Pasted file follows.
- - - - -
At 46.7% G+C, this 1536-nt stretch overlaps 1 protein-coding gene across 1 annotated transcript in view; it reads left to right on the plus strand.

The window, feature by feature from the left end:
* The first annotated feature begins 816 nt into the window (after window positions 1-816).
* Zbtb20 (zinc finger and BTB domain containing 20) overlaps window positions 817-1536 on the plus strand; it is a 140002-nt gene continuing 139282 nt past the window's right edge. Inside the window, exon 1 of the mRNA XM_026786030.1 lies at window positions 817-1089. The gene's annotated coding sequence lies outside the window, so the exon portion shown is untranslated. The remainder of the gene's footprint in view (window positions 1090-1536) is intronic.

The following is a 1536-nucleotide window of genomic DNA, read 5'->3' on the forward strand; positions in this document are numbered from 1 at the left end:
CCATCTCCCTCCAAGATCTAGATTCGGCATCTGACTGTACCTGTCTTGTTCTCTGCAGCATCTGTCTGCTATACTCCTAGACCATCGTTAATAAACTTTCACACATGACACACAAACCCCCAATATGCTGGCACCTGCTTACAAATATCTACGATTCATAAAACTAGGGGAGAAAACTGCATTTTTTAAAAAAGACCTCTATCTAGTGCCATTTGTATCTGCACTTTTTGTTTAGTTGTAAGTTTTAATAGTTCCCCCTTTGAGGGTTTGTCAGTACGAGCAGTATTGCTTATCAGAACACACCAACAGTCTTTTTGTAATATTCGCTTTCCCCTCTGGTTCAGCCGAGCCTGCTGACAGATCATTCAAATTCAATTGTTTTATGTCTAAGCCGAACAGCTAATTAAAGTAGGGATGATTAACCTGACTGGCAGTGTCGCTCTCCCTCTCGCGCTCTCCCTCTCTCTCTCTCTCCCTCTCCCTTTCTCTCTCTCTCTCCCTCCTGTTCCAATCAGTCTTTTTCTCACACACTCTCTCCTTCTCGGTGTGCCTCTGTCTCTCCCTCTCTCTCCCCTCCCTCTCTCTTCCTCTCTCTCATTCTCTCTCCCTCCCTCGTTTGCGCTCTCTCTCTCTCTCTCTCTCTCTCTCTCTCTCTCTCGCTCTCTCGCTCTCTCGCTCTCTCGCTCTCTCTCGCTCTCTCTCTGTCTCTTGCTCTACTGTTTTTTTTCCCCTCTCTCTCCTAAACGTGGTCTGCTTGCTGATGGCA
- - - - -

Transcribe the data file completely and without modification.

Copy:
At 46.7% G+C, this 1536-nt stretch overlaps 1 protein-coding gene across 1 annotated transcript in view; it reads left to right on the plus strand.

The window, feature by feature from the left end:
* The first annotated feature begins 816 nt into the window (after window positions 1-816).
* Zbtb20 (zinc finger and BTB domain containing 20) overlaps window positions 817-1536 on the plus strand; it is a 140002-nt gene continuing 139282 nt past the window's right edge. Inside the window, exon 1 of the mRNA XM_026786030.1 lies at window positions 817-1089. The gene's annotated coding sequence lies outside the window, so the exon portion shown is untranslated. The remainder of the gene's footprint in view (window positions 1090-1536) is intronic.

The following is a 1536-nucleotide window of genomic DNA, read 5'->3' on the forward strand; positions in this document are numbered from 1 at the left end:
CCATCTCCCTCCAAGATCTAGATTCGGCATCTGACTGTACCTGTCTTGTTCTCTGCAGCATCTGTCTGCTATACTCCTAGACCATCGTTAATAAACTTTCACACATGACACACAAACCCCCAATATGCTGGCACCTGCTTACAAATATCTACGATTCATAAAACTAGGGGAGAAAACTGCATTTTTTAAAAAAGACCTCTATCTAGTGCCATTTGTATCTGCACTTTTTGTTTAGTTGTAAGTTTTAATAGTTCCCCCTTTGAGGGTTTGTCAGTACGAGCAGTATTGCTTATCAGAACACACCAACAGTCTTTTTGTAATATTCGCTTTCCCCTCTGGTTCAGCCGAGCCTGCTGACAGATCATTCAAATTCAATTGTTTTATGTCTAAGCCGAACAGCTAATTAAAGTAGGGATGATTAACCTGACTGGCAGTGTCGCTCTCCCTCTCGCGCTCTCCCTCTCTCTCTCTCTCCCTCTCCCTTTCTCTCTCTCTCTCCCTCCTGTTCCAATCAGTCTTTTTCTCACACACTCTCTCCTTCTCGGTGTGCCTCTGTCTCTCCCTCTCTCTCCCCTCCCTCTCTCTTCCTCTCTCTCATTCTCTCTCCCTCCCTCGTTTGCGCTCTCTCTCTCTCTCTCTCTCTCTCTCTCTCTCTCTCGCTCTCTCGCTCTCTCGCTCTCTCGCTCTCTCTCGCTCTCTCTCTGTCTCTTGCTCTACTGTTTTTTTTCCCCTCTCTCTCCTAAACGTGGTCTGCTTGCTGATGGCA